So, if you have no interest in dying for Jesus, then I suggest you NOT join our church. There’s no shame if any of you would like to leave. There’s the door.
(10 seconds pass in silence)
Number three: If you join this church, you will be betrayed. And your betrayer will be a fellow church member.
Betrayals will come. Some will be large. Most will be small. After each betrayal you’ll be tempted to quit.
Many men join the church thinking, “I’ll stick with this church as long as it does right by me. As soon as things go sideways, I’m outta here.” If that’s your attitude, you may want to rethink your decision to join.
You’ll experience small betrayals practically every week. A pastor or teacher will say something that rubs you the wrong way. The music might be too loud or too soft or too modern or too old fashioned. The person singing beside you might be tone deaf, or cry “AMEN” at the wrong times. And some of the sermons will land like a dud.
At times you’ll feel like the church won’t leave you alone, while other times you’ll feel ignored. A fellow churchgoer will say something unkind. Your ideas might be dismissed or you may feel patronized. Christians will ignore your advice — or give you unwanted advice.
If you join a small group or ministry team the possibility of betrayals multiplies. The leader will choose a dull curriculum. Somebody in your group may be weird, or says offensive things, or doesn’t wash his hair, or always wants a hug. The prayer time will go on too long thanks to that member who’s in love with her own voice. You may feel your gifts aren’t wanted or needed. You may be assigned tasks you don’t want to do.
You’ll lend a fellow churchgoer something – and never get it back. Your kid will get in a fight with another kid in the youth group. A fellow parishioner will give his 7-year-old a smartphone – and now your 7-year-old wants one. Members will spar over trivial things – coffee and carpet color and dress codes. You’ll be caught in the middle of a power play between rival factions.
These betrayals are particularly painful because the church is supposed to be perfect. After all, we’re representatives of Christ, the only man who ever lived a sinless life. When the church fails to meet this lofty standard, it’s natural to want to dismiss it.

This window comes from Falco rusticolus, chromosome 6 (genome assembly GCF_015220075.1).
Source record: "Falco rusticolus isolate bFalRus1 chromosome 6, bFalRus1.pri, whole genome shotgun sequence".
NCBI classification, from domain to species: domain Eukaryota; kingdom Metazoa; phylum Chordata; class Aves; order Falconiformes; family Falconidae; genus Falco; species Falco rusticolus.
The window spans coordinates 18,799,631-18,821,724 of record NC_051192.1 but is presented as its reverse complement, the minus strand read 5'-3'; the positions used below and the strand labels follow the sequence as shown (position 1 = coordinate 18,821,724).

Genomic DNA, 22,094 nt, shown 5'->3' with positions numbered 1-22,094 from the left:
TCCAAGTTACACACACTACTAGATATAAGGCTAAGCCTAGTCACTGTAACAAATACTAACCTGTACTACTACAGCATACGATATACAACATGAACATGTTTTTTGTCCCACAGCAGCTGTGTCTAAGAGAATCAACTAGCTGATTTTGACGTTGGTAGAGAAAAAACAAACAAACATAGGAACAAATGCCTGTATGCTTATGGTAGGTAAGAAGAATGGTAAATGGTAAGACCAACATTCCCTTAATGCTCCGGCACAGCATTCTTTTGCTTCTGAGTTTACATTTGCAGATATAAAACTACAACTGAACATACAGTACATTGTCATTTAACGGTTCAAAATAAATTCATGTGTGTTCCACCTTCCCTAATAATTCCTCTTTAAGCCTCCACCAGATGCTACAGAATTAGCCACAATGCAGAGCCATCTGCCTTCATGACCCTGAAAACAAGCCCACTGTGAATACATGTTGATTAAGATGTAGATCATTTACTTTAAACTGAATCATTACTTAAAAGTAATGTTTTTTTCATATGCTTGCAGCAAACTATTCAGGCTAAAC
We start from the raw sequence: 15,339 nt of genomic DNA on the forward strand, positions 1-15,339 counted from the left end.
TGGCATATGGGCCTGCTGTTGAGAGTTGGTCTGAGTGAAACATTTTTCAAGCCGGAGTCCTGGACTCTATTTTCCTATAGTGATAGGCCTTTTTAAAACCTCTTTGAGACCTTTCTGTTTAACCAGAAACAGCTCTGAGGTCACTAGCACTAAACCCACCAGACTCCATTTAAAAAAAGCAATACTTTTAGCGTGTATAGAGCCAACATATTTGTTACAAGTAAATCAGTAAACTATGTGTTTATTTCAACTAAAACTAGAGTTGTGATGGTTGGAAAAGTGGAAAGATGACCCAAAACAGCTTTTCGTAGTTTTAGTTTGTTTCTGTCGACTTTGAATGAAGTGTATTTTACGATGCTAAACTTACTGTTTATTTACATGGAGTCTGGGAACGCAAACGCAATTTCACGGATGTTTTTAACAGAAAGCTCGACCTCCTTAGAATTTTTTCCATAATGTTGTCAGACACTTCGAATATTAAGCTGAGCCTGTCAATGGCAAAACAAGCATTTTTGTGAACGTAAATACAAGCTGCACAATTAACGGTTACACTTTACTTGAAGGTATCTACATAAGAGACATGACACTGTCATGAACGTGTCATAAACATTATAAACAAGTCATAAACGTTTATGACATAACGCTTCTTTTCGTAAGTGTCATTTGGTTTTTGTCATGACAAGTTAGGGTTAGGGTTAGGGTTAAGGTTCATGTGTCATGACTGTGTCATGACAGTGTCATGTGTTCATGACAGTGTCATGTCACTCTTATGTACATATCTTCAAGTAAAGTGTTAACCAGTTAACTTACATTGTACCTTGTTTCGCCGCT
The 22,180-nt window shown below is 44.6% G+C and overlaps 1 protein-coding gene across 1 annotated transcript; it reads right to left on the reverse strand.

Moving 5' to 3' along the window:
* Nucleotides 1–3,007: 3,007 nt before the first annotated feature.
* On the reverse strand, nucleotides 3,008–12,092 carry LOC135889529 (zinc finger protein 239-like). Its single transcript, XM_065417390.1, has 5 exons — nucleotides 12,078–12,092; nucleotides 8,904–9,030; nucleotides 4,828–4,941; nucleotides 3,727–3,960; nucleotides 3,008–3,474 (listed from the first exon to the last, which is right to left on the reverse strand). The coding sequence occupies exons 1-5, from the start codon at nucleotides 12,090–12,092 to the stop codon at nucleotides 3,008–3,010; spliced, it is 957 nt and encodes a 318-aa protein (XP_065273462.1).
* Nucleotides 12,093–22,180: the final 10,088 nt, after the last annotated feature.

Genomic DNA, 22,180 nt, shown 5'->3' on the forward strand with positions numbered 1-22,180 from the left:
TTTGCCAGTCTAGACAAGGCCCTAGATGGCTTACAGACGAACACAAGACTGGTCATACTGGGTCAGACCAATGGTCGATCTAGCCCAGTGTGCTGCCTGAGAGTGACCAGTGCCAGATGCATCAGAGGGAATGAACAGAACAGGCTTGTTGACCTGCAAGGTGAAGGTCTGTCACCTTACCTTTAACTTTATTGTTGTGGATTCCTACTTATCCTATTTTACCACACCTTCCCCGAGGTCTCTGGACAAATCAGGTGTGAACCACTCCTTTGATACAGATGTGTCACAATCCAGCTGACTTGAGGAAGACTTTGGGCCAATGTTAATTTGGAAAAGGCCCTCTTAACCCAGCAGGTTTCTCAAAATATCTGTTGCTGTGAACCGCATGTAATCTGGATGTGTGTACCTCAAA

After each of these little betrayals a voice in your head will whisper, “You need to find another church.”
Or maybe the voice will say, “Church is toxic. You don’t need organized religion to be close to God.”
Here’s my point. Betrayal is not a sign that something is wrong. Instead, it’s a sign that God is at work.
Almost everyone in the Bible was betrayed. Abraham. Joseph. Moses. David. Paul. And of course, Jesus.
As followers of Jesus, walking in his footsteps, why are we surprised when we too are betrayed?
And who betrayed these heroes of the faith? Not some stranger. Someone close. A fellow traveler who shared their faith.
These small betrayals and irritations are tests of your resolve. They are allowed by God to help you grow in patience, perseverance and forgiveness. Like a muscle that grows stronger as it is tested with exercise, your faith will grow stronger if you persevere through betrayal. God uses these betrayals to teach you how to stay in relationship with people who hurt or disappoint you.
So that’s my question to you: will you stick with us even when we disappoint you? When you feel betrayed?
I’m not saying you have to endure terrible abuse or false teaching. I’m asking, “Can you persevere through the normal tension that arises when people get together?” The church is full of wonderful people, but they’re people. They have their differences, their faults and their idiosyncrasies.
Jesus spoke of a narrow, difficult path that leads to life. Think of your church as your hiking buddies – fellow travelers who can help you stay on that path. And as you mature in your faith, your job is to help others find and stay on this difficult path.
Hiking with others can be difficult. But hiking alone can be deadly.
So that’s the reality of church life.
- Jesus wants disciples – not churchgoers.
- Jesus wants total commitment.
- And you will be betrayed by this someone in this church.
If you are not willing to walk this path, then I suggest you NOT join our church. There’s no shame if any of you would like to leave. There’s the door.
(10 seconds pass in silence)
All right, those of you who remain, you’ve learned the truth about church. Your job is to help your wives and kids and friends persevere when the going gets tough. As the men in their lives, they are looking to you for strength. Steadfastness. They will take their cues from you. If you choose to join this church, then commit from this day to love it, to support it and defend it from all who would weaken it.